Last week, the Department of Justice (DOJ) announced a $12 million settlement with spinal device manufacturer, Innovasis Inc. (Innovasis), and senior executives Brent Felix and Garth Felix related to allegations that they violated the False Claims Act (FCA) by paying kickbacks to surgeons to induce their use of its spinal devices.

Allegedly, between 2014 and 2022, Innovasis provided consulting fees; registry payments and performance shares in Innovasis; travel expenses to attend a company-sponsored conference at a luxury ski resort; and lavish dinners, among other things, to surgeons to induce them to use its devices and other equipment in violation of the Anti-Kickback Statute (AKS).

There are a few interesting points to note here.

First, this resolution implicates the dreaded “self-disclosure.” According to publicly-available information, Innovasis and the two executives self-disclosed certain conduct to the HHS OIG in May 2019, prior to the filing of the qui tam complaint in October 2019. Despite the disclosure, apparently, the government would not resolve the matter without a $12 million settlement, with $6 million of that amount being restitution.

Generally, a self-disclosure to the government results in 1.5 to 2 times the single damages amount. Though disclosing misconduct to the government can be somewhat risky, and, frankly, should not be done without consulting sophisticated counsel, that risk is calculable. The question of exposure generally turns on how the company (or the government) views single damages. In some instances, it is very straight-forward, whereas, in others, the single damages analysis can turn on several factors such as the relevant time period, claim population or value implicated. Here, using the government’s single damages or restitution amount, the damages could have ranged from $9 million to $12 million. In short, this settlement is within the range of general practice for self-disclosure resolutions. Any surprise associated with the total settlement amount must have turned on what the company believed the single damages amount to be.

Second, the Department’s specific inclusion of Brent Felix, the president and chairman of the board of Innovasis, and Garth Felix, the former CFO, in the settlement demonstrates the DOJ’s commitment to individual accountability. As you may recall, in September 2022, Deputy Attorney General Lisa Monaco announced changes to the DOJ’s Corporate Criminal Enforcement Policies, emphasizing the importance of holding individuals accountable for corporate wrongdoing. While, arguably, it is seemingly more difficult to hold individuals accountable in the civil context, given that they don’t risk jail time and only face a settlement amount which may be ultimately paid by the company, in my view, naming an individual, specifically, a senior executive in a press release of an arguably egregious fraud scheme could be harmful to that individual’s reputation and future opportunities and could have a chilling effect on such conduct.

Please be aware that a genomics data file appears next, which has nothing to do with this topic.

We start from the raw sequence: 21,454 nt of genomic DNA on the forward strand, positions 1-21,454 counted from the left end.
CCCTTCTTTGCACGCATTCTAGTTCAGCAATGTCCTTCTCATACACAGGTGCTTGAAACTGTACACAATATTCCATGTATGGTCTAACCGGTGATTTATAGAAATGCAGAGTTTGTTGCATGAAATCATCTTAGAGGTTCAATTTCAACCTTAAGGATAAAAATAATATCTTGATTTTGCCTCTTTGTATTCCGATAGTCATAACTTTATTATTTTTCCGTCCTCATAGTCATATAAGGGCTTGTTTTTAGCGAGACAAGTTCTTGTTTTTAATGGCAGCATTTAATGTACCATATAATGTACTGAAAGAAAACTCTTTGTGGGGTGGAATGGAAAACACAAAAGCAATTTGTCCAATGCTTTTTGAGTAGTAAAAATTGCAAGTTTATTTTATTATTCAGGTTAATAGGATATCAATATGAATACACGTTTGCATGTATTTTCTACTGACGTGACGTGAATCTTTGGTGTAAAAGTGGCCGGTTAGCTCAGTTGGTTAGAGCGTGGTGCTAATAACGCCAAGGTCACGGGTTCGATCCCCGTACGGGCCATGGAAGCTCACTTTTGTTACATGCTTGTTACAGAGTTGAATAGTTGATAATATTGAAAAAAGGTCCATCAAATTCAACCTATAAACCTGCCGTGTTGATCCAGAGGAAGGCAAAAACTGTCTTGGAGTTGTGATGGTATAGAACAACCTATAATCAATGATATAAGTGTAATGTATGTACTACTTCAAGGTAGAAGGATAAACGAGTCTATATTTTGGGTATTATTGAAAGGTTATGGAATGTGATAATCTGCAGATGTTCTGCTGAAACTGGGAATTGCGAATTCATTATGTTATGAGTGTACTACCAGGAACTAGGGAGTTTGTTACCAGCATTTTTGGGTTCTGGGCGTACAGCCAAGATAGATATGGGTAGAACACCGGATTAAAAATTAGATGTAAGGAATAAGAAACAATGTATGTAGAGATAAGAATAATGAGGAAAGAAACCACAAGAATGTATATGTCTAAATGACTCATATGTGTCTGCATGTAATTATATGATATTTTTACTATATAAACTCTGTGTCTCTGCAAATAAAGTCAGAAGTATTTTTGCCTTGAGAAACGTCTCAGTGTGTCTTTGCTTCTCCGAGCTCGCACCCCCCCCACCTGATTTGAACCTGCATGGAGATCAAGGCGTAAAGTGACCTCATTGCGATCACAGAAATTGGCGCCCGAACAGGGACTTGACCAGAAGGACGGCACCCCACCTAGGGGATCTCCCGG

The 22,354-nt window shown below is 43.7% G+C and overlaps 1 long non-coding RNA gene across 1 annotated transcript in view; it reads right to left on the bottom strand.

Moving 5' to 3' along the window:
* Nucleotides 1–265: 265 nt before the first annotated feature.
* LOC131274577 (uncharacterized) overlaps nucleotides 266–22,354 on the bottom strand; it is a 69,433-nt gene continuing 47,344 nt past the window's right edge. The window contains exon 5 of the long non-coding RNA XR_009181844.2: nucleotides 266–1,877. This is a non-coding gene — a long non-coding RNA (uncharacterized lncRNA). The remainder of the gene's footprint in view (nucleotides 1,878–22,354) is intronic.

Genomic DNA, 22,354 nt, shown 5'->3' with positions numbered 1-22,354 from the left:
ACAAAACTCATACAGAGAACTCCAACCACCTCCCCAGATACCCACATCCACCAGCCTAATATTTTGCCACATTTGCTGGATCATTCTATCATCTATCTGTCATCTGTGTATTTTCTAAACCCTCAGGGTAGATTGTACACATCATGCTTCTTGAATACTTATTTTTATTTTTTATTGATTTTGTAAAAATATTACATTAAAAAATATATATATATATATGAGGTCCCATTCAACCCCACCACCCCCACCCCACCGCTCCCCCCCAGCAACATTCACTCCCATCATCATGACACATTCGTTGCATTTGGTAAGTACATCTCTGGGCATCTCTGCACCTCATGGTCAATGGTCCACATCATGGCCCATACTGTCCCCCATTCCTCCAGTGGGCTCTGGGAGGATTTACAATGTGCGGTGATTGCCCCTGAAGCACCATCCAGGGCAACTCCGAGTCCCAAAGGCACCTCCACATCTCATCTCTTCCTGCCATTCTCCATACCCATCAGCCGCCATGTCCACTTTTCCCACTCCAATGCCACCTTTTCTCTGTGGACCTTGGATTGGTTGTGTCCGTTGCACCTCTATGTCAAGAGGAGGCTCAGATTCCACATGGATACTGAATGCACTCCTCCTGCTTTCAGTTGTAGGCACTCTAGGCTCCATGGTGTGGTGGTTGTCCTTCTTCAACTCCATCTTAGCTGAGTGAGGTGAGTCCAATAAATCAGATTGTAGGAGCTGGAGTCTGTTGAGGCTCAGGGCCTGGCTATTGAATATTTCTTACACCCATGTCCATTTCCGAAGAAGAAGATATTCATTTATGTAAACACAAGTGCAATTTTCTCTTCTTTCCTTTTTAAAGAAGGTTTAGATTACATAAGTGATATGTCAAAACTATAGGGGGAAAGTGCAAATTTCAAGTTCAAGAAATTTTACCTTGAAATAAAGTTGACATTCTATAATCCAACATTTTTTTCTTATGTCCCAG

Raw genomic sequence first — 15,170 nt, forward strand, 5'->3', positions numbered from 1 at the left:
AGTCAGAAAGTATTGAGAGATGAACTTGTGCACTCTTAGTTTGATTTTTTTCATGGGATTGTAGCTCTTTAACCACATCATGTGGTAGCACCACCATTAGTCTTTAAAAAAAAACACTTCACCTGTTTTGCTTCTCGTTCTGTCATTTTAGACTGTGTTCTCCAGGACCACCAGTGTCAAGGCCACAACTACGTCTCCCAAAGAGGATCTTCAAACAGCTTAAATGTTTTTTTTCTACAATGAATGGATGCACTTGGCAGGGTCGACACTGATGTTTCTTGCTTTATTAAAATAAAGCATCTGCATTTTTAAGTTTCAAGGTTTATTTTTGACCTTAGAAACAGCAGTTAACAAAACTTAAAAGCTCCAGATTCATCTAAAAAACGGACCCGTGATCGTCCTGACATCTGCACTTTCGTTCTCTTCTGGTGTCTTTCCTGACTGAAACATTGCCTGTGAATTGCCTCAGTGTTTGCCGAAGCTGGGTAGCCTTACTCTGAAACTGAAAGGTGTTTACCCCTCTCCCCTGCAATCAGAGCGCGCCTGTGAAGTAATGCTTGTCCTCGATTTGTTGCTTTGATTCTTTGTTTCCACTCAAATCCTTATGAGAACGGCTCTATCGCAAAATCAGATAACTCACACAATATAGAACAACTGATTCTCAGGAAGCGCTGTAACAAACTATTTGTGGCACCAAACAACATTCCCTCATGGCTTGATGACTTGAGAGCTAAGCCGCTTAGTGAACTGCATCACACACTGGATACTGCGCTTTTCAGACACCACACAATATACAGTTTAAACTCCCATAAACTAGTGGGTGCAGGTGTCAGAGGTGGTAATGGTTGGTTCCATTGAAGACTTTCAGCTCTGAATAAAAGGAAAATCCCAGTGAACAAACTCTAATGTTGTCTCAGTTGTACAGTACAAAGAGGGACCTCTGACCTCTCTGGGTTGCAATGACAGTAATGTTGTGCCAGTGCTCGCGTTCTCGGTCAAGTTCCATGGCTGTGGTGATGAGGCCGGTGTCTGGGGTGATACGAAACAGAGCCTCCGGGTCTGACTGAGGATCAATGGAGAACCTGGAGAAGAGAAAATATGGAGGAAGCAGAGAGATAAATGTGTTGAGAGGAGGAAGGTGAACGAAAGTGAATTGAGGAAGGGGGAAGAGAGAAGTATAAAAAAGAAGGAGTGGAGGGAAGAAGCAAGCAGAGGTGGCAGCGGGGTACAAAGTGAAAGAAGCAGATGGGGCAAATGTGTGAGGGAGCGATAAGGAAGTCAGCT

Notably, the allegations referenced in the press release and in the qui tam are particularly egregious and, if true, could have exposed the company and the individuals to criminal liability. Allegedly, an internal audit commenced by the board of directors revealed that a high-level Innovasis employee had placed himself over the compliance committee and was also negotiating and executing physician agreements using his own discretion and incentives, while actively excluding compliance committee members from meetings. Despite this, neither the executives named in the settlement nor Innovasis was charged criminally or faced criminal liability. Though this resolution implicates healthcare fraud, DOJ continues to prioritize procurement fraud evidenced by the formation of the Procurement Collision Task Force and its sustained prosecution of these matters by DOJ Criminal Fraud and individual U.S. Attorney’s Offices across the country.


Notably, a global resolution may have looked a lot different (i.e. exclusion or a corporate integrity agreement) had the company not self-disclosed. Although self-disclosures are tricky to navigate, in the FCA context, there are appreciable bounds for what a resolution could look like (even if you and the government don’t agree as to what those boundaries are). When evaluating whether a self-disclosure is appropriate, one should realistically consider the full range of exposure and how to effectively navigate discussions with the government, so that the company may make an informed decision about self-disclosing versus defending a civil (and sometimes criminal) investigation in the future.